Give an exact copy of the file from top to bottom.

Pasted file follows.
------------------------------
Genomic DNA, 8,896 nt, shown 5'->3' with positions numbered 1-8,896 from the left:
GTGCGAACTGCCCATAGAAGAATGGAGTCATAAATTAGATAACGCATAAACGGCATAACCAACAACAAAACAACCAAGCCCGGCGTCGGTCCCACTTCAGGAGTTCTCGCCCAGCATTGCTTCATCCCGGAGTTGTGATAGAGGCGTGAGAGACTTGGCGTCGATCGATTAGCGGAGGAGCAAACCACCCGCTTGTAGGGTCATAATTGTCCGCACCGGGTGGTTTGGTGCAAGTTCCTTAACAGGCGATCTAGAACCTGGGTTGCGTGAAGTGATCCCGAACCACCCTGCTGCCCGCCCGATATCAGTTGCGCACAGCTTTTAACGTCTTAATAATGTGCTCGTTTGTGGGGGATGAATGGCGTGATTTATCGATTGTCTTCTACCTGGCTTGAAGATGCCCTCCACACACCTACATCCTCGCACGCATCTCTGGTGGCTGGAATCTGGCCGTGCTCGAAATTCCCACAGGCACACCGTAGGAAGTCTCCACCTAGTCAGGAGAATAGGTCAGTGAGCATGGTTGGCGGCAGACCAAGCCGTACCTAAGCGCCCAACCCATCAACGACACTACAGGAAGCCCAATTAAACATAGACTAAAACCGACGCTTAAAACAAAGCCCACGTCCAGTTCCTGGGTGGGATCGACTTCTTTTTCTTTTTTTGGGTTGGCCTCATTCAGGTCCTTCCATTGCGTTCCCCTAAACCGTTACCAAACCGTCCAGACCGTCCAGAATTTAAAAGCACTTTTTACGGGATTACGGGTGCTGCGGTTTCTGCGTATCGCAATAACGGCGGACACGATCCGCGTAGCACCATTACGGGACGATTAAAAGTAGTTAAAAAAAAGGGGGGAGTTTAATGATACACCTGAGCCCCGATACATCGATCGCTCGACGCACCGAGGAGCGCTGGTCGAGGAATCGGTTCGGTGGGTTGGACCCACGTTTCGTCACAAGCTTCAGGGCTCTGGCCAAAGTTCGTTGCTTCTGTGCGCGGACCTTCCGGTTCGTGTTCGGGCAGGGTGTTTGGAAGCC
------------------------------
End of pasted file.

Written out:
Genomic DNA, 8,896 nt, shown 5'->3' with positions numbered 1-8,896 from the left:
GTGCGAACTGCCCATAGAAGAATGGAGTCATAAATTAGATAACGCATAAACGGCATAACCAACAACAAAACAACCAAGCCCGGCGTCGGTCCCACTTCAGGAGTTCTCGCCCAGCATTGCTTCATCCCGGAGTTGTGATAGAGGCGTGAGAGACTTGGCGTCGATCGATTAGCGGAGGAGCAAACCACCCGCTTGTAGGGTCATAATTGTCCGCACCGGGTGGTTTGGTGCAAGTTCCTTAACAGGCGATCTAGAACCTGGGTTGCGTGAAGTGATCCCGAACCACCCTGCTGCCCGCCCGATATCAGTTGCGCACAGCTTTTAACGTCTTAATAATGTGCTCGTTTGTGGGGGATGAATGGCGTGATTTATCGATTGTCTTCTACCTGGCTTGAAGATGCCCTCCACACACCTACATCCTCGCACGCATCTCTGGTGGCTGGAATCTGGCCGTGCTCGAAATTCCCACAGGCACACCGTAGGAAGTCTCCACCTAGTCAGGAGAATAGGTCAGTGAGCATGGTTGGCGGCAGACCAAGCCGTACCTAAGCGCCCAACCCATCAACGACACTACAGGAAGCCCAATTAAACATAGACTAAAACCGACGCTTAAAACAAAGCCCACGTCCAGTTCCTGGGTGGGATCGACTTCTTTTTCTTTTTTTGGGTTGGCCTCATTCAGGTCCTTCCATTGCGTTCCCCTAAACCGTTACCAAACCGTCCAGACCGTCCAGAATTTAAAAGCACTTTTTACGGGATTACGGGTGCTGCGGTTTCTGCGTATCGCAATAACGGCGGACACGATCCGCGTAGCACCATTACGGGACGATTAAAAGTAGTTAAAAAAAAGGGGGGAGTTTAATGATACACCTGAGCCCCGATACATCGATCGCTCGACGCACCGAGGAGCGCTGGTCGAGGAATCGGTTCGGTGGGTTGGACCCACGTTTCGTCACAAGCTTCAGGGCTCTGGCCAAAGTTCGTTGCTTCTGTGCGCGGACCTTCCGGTTCGTGTTCGGGCAGGGTGTTTGGAAGCC